While eyewitness accounts suggested that Theranos relied on third-party machines because of its technological flaws, Holmes portrayed the decision as a response to accommodating a key business partnership with Walgreens.
The retailer, he said, had decided not to bring Theranos devices to its stores until the startup received regulatory approval. Theranos “agreed to do what Walgreens wanted,” he testified, and set up a central lab.
But Holmes said that at one point, it became impractical that her proprietary devices, which she said were meant to be operated on by “a layman or a store technician,” and process a sample at a time. , perform tests in a central laboratory. For this reason, he said, Theranos “made inventions” in commercial lab equipment, altering them to process small amounts of blood.
That The combination, Holmes testified, was considered a “trade secret.” As a result, Theranos did not tell many about its reliance on these machines, including Walgreens.
Holmes set the decision to withhold information from his company’s lawyers. “This was an invention that we understood from our lawyer that we had to protect as a trade secret,” he said. “Large medical device companies like Siemens could easily replicate what we had done if they knew what we were doing … And so the advice was to keep it confidential so that Theranos would have a chance to take advantage of this invention. “.
Holmes mentions a key name for the first time
After two days at the witness bar, Holmes finally mentioned the name “Sunny Balwani,” her ex-boyfriend who served as Theranos’ chief operating officer. Prior to the start of the trial, court documents indicated he could testify that he was the victim of a decade of a relationship of psychological, emotional and sexual abuse with Balwani. These allegations, which Balwani’s lawyers have denied, are intended to speak to his mood at the time of the alleged fraud.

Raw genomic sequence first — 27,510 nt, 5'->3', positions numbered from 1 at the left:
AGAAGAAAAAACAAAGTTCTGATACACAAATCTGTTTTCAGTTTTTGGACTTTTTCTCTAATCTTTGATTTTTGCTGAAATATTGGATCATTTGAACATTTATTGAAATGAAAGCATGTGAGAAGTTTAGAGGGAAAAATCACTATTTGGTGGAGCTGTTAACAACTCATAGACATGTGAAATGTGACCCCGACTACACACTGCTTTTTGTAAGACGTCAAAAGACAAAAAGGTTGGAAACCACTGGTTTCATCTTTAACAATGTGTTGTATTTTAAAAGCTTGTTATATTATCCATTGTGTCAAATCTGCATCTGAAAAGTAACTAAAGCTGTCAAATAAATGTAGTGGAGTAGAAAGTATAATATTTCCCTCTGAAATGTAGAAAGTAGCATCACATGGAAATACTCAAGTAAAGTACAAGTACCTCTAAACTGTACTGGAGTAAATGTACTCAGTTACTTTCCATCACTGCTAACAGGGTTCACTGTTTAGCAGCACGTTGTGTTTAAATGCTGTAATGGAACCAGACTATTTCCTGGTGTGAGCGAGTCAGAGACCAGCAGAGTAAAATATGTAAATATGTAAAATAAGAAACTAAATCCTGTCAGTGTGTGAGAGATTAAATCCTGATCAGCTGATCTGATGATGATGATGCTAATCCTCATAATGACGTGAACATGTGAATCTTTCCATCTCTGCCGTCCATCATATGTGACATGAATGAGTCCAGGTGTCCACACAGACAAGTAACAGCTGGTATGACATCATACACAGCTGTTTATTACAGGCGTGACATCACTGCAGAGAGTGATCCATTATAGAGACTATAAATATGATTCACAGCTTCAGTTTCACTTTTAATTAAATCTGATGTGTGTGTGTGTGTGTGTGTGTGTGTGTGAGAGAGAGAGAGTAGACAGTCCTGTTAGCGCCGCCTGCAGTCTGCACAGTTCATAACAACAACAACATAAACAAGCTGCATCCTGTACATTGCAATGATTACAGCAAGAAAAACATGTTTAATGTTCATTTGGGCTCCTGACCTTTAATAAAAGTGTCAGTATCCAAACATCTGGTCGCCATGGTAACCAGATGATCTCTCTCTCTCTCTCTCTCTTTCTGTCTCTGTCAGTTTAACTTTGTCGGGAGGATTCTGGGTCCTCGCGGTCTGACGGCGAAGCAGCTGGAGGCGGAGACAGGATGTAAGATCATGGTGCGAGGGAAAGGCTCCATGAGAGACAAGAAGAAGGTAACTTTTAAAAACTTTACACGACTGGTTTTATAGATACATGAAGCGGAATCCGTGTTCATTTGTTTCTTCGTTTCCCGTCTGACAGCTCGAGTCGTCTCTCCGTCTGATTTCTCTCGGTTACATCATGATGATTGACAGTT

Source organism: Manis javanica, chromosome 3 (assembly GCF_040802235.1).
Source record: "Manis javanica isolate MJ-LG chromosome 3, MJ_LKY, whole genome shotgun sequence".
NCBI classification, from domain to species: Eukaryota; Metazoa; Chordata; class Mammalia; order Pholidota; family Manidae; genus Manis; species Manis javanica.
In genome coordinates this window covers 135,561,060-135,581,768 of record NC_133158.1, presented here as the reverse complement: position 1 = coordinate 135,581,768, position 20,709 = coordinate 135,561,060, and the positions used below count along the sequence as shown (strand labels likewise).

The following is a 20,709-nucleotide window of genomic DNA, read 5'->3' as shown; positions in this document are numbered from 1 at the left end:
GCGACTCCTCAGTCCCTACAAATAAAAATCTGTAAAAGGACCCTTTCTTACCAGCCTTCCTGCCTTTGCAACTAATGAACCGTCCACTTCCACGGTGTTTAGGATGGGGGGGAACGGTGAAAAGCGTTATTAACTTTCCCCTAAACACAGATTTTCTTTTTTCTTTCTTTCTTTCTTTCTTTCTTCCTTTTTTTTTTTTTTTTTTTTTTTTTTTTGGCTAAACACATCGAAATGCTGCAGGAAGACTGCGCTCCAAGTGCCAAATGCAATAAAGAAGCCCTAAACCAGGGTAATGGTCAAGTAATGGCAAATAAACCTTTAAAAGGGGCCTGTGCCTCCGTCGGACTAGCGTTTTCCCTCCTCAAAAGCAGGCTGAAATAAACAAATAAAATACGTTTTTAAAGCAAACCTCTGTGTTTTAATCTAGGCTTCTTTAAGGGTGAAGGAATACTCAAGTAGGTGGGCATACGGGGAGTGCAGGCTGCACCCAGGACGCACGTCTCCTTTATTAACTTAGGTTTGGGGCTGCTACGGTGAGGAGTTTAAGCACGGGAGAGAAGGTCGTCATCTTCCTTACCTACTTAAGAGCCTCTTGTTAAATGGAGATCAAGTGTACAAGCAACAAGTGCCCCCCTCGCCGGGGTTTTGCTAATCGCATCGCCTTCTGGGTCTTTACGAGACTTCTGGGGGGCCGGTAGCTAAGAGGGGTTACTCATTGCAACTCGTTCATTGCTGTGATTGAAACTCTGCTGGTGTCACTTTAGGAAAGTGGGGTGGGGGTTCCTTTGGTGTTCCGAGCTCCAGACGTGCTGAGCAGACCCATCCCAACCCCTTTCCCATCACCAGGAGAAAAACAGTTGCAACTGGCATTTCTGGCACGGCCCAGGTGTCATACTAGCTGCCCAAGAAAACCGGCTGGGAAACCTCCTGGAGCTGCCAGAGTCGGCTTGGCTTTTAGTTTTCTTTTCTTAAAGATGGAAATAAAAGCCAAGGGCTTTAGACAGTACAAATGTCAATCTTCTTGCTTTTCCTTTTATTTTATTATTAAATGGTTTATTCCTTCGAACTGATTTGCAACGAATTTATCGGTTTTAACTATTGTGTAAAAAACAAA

So far, Holmes has not testified at all about the personal nature of their relationship.
His first mention of him was as someone who was involved in the company’s negotiations with Walgreens. He then mentioned it several more times, including being responsible for financial documents and projections. One of the ways the government has alleged that Theranos has deceived investors was through false and misleading financial statements and models.
Balwani will face the same charges as Holmes when his trial begins next year. He has also pleaded not guilty.
The charm and charisma of Holmes in the show
For the first time, jurors were able to see Holmes ’charisma, which helped convince investors, retail executives, and talent to bet on the company.
Holmes, unmasked and with his head slightly tilted, maintained strong eye contact with his lawyer as he questioned her. She answered her questions confidently and deliberately. At times, she offered a small laugh, a smile, and even some information that could serve to humanize her to the jury. Asked on Tuesday, for example, if she knew the date on which she would close a particular investment, she stated, “Yes I know because it was my birthday. February 3 of that year.”
At scheduled breaks, Holmes could be seen hugging friends and family. His mother, Noel, has been a constant in court since the start of the trial. His partner, Billy Evans, also attends frequently. A small group of other unidentified people, who are apparent friends or family, have also been in the room to witness their testimony.